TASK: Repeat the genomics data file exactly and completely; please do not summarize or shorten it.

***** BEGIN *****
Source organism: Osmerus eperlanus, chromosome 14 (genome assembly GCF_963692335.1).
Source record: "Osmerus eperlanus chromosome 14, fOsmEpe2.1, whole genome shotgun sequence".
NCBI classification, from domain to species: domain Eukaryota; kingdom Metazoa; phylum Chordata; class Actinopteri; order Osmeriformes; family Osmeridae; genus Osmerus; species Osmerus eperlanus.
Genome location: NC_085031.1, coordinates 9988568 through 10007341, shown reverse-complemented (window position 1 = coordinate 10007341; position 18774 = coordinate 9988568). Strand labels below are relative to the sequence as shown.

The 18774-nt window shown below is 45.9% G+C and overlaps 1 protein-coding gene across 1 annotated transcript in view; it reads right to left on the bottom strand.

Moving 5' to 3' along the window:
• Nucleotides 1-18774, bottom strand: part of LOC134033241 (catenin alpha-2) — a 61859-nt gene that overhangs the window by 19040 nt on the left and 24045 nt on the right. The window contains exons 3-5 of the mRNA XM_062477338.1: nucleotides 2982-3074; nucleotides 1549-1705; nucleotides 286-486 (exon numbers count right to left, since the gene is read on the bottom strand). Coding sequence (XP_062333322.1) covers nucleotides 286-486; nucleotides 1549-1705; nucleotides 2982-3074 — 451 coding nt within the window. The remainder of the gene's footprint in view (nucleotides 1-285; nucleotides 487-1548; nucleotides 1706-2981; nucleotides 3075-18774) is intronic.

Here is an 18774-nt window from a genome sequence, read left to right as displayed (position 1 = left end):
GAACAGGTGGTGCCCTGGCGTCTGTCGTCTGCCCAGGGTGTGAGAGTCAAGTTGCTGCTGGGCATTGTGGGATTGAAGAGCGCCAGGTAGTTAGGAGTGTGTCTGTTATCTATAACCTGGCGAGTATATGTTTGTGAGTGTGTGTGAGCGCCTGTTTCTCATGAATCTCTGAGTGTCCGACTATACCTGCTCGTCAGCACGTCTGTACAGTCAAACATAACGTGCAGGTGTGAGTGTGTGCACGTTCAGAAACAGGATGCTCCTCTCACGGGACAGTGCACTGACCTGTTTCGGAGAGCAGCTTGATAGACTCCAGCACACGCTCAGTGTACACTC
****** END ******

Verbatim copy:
Source organism: Osmerus eperlanus, chromosome 14 (genome assembly GCF_963692335.1).
Source record: "Osmerus eperlanus chromosome 14, fOsmEpe2.1, whole genome shotgun sequence".
NCBI classification, from domain to species: domain Eukaryota; kingdom Metazoa; phylum Chordata; class Actinopteri; order Osmeriformes; family Osmeridae; genus Osmerus; species Osmerus eperlanus.
Genome location: NC_085031.1, coordinates 9988568 through 10007341, shown reverse-complemented (window position 1 = coordinate 10007341; position 18774 = coordinate 9988568). Strand labels below are relative to the sequence as shown.

The 18774-nt window shown below is 45.9% G+C and overlaps 1 protein-coding gene across 1 annotated transcript in view; it reads right to left on the bottom strand.

Moving 5' to 3' along the window:
• Nucleotides 1-18774, bottom strand: part of LOC134033241 (catenin alpha-2) — a 61859-nt gene that overhangs the window by 19040 nt on the left and 24045 nt on the right. The window contains exons 3-5 of the mRNA XM_062477338.1: nucleotides 2982-3074; nucleotides 1549-1705; nucleotides 286-486 (exon numbers count right to left, since the gene is read on the bottom strand). Coding sequence (XP_062333322.1) covers nucleotides 286-486; nucleotides 1549-1705; nucleotides 2982-3074 — 451 coding nt within the window. The remainder of the gene's footprint in view (nucleotides 1-285; nucleotides 487-1548; nucleotides 1706-2981; nucleotides 3075-18774) is intronic.

Here is an 18774-nt window from a genome sequence, read left to right as displayed (position 1 = left end):
GAACAGGTGGTGCCCTGGCGTCTGTCGTCTGCCCAGGGTGTGAGAGTCAAGTTGCTGCTGGGCATTGTGGGATTGAAGAGCGCCAGGTAGTTAGGAGTGTGTCTGTTATCTATAACCTGGCGAGTATATGTTTGTGAGTGTGTGTGAGCGCCTGTTTCTCATGAATCTCTGAGTGTCCGACTATACCTGCTCGTCAGCACGTCTGTACAGTCAAACATAACGTGCAGGTGTGAGTGTGTGCACGTTCAGAAACAGGATGCTCCTCTCACGGGACAGTGCACTGACCTGTTTCGGAGAGCAGCTTGATAGACTCCAGCACACGCTCAGTGTACACTC